I love holiday time, it gives me a period of uninterrupted time in the workshop to work on some new ideas and changes I have been putting off over the past several months. Sometimes they are experiments, often from suggestions to others that will hopefully lead to permanent solutions or processes.
Watch it on Youtube: https://youtu.be/q6I2wNa0BHs/a>
Many of these seem to lead to the table saw, and this episode is no different, but there are a few variables thrown in for variety ...
Someone asked me a short time ago, "what can I do to stop glue squeeze-out?" and my first response was "Why would you want to stop squeeze-out?" and when he gave me his answer, yup! .. it made sense. He was creating some special interior work on a vintage house and needed to make some decorative headers for door frames which involved gluing 2 or 3 larger boards together. His complaint was that when he glued them together the squeeze-out glue was hard to get at and hard to clean up because of the angles he was working at and he was unable to get a nice clean line separation between the boards.
I suggested he route a ditch or channel for the glue to go into, then explained what I meant ... and he went on to finish the work and was delighted with less work and a much cleaner board separation. After our conversation, it struck me that this was a technique I had not shared yet, so this workshop upgrade was a good opportunity to add that in because it sort of is a jig idea ... at least a jig for the trim router in the form of a fence.
Another task from long ago I wanted to try out was a full-fit sacrificial or waste fence or table saw fence. This is a fence that will slip on easily for those times I need the blade to be right at or even slightly inside the table saw fence. You could also use a fence like this for cutting dados that are close or even inside the fence and this way you don't mark up or cut into your factory fence. I decided to use MDF because it is always flat and straight ... well, almost always. In the past, I had been using a couple of adjustable clamps as I showed in the video, but they don't work for all situations so this is still a work in progress.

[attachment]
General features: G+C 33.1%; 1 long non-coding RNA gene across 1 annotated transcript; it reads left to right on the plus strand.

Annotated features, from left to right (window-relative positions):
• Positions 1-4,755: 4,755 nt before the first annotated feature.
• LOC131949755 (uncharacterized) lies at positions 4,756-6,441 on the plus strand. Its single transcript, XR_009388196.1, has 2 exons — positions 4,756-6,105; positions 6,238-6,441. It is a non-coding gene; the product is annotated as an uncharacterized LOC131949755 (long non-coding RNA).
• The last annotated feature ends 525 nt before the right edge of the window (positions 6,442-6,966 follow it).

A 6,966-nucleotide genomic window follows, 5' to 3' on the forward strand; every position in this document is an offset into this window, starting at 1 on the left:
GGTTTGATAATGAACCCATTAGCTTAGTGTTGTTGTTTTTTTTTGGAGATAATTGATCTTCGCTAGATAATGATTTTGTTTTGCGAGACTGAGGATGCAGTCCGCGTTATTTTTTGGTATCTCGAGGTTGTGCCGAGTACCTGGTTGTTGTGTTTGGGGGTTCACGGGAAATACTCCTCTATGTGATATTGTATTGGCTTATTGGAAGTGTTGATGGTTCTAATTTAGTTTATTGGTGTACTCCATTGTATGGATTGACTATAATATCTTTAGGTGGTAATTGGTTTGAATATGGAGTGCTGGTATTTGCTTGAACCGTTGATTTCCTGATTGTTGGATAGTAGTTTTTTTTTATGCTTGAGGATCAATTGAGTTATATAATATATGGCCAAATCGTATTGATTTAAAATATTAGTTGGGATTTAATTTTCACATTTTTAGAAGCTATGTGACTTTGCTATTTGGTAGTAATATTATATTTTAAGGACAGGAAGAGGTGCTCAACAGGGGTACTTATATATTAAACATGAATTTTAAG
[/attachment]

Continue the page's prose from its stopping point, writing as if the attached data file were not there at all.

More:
Part of the reason for making this fence was a need to trim some plywood shelves I was working on that had been edge trimmed with oak. The oak plywood has such a thin oak veneer on it that it is very hard to hand plane down without marring the veneer. This way I can trim the oak edging to a very fine edge and all I will need to do after is a bit of sanding. An easy job for my new full-fit sacrificial or waste fence. Easy to put on and take off and I can use it for more than just dado cutting.
For some time I have been fussing with the push pads I made for my jointer. I made new push pads because the ones that came with my original jointer have long since lost their gripping power. What I did was make new wooden handles, then attached them to some small squares of Baltic Birch Plywood, then covered that plywood with some thin anti-skid material. The new pads worked fine for many, many months, then slowly started losing some grip. To solve this I found that cleaning them did wonders, but they are harder to clean because of the type of material, with through-holes. I wondered what else I could put on these pads that were anti-skid, then I remembered "Great Tape" the rug anti-skid material that I line the underside of my Magswitches with to give them even better holding strength.
Since I didn't know for sure if the Great Tape would work in this instance, rather than take off the anti-skid on my existing set, I decided to make another pair of push pads, and that way I would be able to compare them easier. Well the Great Tape versions are excellent ... but they are also new, but my big hope is that they will be much easier are more effective to clean because there are no holes, the Great Tape is solid, so will clean much better ... or maybe it won't even need cleaning, who knows ... I will keep you up to date on how it goes.
I'm finding more and more uses for this Great Tape .. you may be able to find some locally in your area, but otherwise, you can check it out on the woodworkweb Amazon Store by clicking HERE
Copyright Colin Knecht